Turns out, astrology is dumb. And I love my husband.
Monday, August 30, 2010
I heard someone mention their horoscope recently. I was reminded that when I was in college, I worked one summer at a Clothing Consignment Store. It was owned and operated by an older lady, who one day asked about mine and Jonathan's birth dates. When I told her she replied:
"Oh. Oh no. That is not good. That's a very, very bad combination. Your astrological signs do NOT make a good match. You are a terrible pairing! You should get out of this relationship immediately."
I can't overstate the level of passion with which she implored me to break off my engagement. It's comical, while simultaneously offensive. Obviously, I did not heed her advice.
I reassured her that I was in fact marrying Jonathan, assured that he was the one for me, even given the "ominous alignment of stars and planets." [Yes, she really did say ominous.] I'm even more assured 12 years and some months later that Jonathan and I are indeed a good match. A great match even.
So in celebration of overcoming our astrological odds [insert eye roll], here are just a few things for which I've thanked my husband recently:
Thank you for saving the best of your creativity, passion, and love for your family.
Thank for your driving a 12 year old car, and teaching your children that giving lavishly is more important that having lavish stuff. (thank you also for working hard and budgeting diligently, so someday we can do both)
Thank for relentlessly telling me I'm beautiful, even after I roll my eyes and disagree heartily.
Thanks for spending both quality and quantity time with your kids.
Thanks for choosing us above anything and anyone else.
Who knew that a Pisces could be so wonderful? [to be read with a heavy hint of sarcasm]
Blue Cheese and Bacon Burgers
Thursday, August 26, 2010
I thought I hated blue cheese. I was convinced of that fact, actually. (The list of foods I don't like is very, very short, so there's little chance for confusion.)
Reusable Snack Bag
Then last year on a girlfriend road-trip to Dallas, said girlfriends ordered some cheese fondue, heavily featuring blue cheese. And I liked it. But I thought, "Nah. It's just the good time I'm having with my friends, increasing my tolerance and transferring these good time feelings to my taste buds, making this smelly stuff bearable."
But this week Jonathan prepared some blue cheese and bacon crumble hamburgers, and wow they were good. Delightful, delectable, and delicious.
I still think blue cheese still smells like dirty feet. And yet....it's so tasty. A culinary mystery.
Wednesday, August 25, 2010
Lauryn goes to Trinity Learning Center's four-year-old class two days a week. I send her with a lunch, as well as a separately packed afternoon snack.
Today I made her this little bag, to use in place of brown paper bags for her afternoon snack.
I modified this pattern to make it the dimensions I wanted (tall enough for her water bottle), and it took me less than an hour or so!
(Disclaimer: An hour after my first failed attempt.) (You can add that statement "after my first failed attempt" to any sewing project I've ever completed.)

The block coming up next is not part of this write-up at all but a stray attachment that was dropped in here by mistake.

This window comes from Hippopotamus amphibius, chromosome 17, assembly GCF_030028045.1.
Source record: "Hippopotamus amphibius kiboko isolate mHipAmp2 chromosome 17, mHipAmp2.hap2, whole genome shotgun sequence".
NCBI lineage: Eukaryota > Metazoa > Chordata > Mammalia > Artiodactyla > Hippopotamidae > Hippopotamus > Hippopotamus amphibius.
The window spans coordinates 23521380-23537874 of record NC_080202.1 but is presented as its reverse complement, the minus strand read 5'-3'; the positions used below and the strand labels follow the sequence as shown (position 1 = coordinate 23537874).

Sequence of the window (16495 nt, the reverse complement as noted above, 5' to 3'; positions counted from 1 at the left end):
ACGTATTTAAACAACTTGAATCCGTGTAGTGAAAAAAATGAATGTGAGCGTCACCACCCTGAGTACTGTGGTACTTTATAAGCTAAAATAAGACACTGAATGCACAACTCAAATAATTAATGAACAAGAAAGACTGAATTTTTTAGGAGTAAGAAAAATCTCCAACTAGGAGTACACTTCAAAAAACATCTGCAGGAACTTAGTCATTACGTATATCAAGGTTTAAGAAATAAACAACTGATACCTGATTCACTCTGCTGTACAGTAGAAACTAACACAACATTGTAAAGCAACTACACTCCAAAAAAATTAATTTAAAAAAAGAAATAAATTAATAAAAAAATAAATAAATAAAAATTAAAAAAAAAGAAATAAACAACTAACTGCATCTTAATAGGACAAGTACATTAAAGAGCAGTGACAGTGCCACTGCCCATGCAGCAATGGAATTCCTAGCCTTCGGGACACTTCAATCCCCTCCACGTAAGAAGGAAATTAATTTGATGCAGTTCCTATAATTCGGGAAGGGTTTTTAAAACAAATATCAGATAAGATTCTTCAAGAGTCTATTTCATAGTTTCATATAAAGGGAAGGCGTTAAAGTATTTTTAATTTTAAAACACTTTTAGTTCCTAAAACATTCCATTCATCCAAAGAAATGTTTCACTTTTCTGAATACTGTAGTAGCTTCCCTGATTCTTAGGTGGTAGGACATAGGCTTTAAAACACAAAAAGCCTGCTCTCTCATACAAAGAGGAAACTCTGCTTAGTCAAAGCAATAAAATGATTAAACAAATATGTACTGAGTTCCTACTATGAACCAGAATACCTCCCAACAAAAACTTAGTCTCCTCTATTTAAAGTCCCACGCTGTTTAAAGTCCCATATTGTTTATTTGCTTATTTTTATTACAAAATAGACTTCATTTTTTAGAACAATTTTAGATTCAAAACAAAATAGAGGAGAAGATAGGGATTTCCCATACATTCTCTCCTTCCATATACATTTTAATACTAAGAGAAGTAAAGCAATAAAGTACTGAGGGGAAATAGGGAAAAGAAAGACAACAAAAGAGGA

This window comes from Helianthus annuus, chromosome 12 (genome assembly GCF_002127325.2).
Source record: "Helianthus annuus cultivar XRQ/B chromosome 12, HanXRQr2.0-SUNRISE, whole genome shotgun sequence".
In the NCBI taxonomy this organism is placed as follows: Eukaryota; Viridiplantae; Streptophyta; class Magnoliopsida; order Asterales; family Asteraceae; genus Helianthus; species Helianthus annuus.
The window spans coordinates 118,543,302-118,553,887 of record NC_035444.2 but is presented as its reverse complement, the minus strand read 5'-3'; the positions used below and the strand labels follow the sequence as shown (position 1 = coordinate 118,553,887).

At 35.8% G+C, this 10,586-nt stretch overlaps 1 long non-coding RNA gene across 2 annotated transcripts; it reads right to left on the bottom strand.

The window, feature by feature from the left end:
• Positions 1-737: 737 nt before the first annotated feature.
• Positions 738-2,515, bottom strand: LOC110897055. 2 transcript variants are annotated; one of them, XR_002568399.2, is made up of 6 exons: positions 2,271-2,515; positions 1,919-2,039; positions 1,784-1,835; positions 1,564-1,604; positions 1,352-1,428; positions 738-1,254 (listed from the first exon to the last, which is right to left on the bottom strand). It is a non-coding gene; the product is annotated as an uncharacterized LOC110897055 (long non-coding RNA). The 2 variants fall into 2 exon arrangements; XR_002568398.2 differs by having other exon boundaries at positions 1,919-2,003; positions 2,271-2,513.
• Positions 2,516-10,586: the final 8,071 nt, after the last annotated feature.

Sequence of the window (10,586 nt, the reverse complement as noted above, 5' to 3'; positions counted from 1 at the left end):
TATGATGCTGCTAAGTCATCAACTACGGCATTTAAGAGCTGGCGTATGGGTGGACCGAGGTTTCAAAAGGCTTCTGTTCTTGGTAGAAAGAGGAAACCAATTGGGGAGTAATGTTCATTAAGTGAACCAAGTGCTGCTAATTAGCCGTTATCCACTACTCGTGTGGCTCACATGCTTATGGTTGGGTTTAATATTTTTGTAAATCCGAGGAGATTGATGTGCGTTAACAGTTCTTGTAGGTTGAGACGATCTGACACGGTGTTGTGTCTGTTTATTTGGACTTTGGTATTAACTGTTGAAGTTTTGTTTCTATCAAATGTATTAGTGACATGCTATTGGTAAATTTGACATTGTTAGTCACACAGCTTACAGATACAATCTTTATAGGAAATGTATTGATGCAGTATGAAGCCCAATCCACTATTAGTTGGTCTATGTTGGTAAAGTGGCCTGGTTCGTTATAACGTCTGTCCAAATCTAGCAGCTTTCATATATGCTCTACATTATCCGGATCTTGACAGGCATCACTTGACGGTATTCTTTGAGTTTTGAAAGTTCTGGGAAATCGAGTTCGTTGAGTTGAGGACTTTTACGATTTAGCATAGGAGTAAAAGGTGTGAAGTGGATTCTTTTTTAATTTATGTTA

After completing it according to the pattern directions, I decided it needed handle. Here's the finished project, packed up and ready with her water bottle and granola bar:
And just like that, my need to make something crafty every month or so is satisfied. Now on to the laundry pile.....
Obligatory back to school photo.
Tuesday, August 24, 2010
|Ryan: 3rd grade Lauryn: 2 day a wk preschool Dylan: 1st grade|
Yep. It's already that time again! (Goodbye sweet summer of 2010. You were very, very good to us.)
School has been good times all around so far! Noticed in these pictures that little brother is quickly, quickly catching big brother in the height department:
I am blogging on Prize31.com
today, sharing the scriptures and promises that Jonathan and I are praying for our boys as they attend school this year. Any favorite Bible verses you're reading and re-reading during this "back to school" season? I've love to hear them! Hop on over to Prize31.com
and join the conversation.
Call Me Ishmael
Friday, August 20, 2010
"Lauryn, please find a place for your whale!"
(The unspoken sentiment is actually "Lauryn, for the love, right now this minute get this huge inflatable whale out of the middle of the living room and put it away! I've picked it up and put it in the playroom 17 times today!")
So after being told "find a place for your whale", here's where she put it:
The bathtub in the master bathroom. Did she think this was an appropriate habitat? That the whale might need some water?
I've left it there for a few days now. Makes me smile.
I feel I should admit that I know the phrase "Call me Ishmael" from pop culture references only. I've never actually read Moby Dick. But it's about a whale, right?
They really are ugly.
Wednesday, August 18, 2010
We got a new king size mattress, but we haven't bought bedding yet.
Not freshly squeezed, but nearly as good!
My grandmother no longer has a king size bed, but still had some sheet sets, so she graciously mailed them to us.
They are hideously floral.
But I stuck them on the bed anyway and I'm calling them "vintage."
Monday, August 16, 2010
Desperate for something sweet to drink one day, I remembered I saw my friend Sara in Austin
make lemonade from bottled lemon juice.
Perhaps not a new idea for some of you, this was revolutionary to me, as I had only previously made lemonade from powdered mix. Or...err...a pouch of "lemonade flavored" kool-aid. I'm not proud.
Much easier than squeezing your own lemons....much tastier than the powdered stuff. Give it a try on a hot day!
Put one cup of sugar, and 3/4 cup of bottled lemon juice in your pitcher.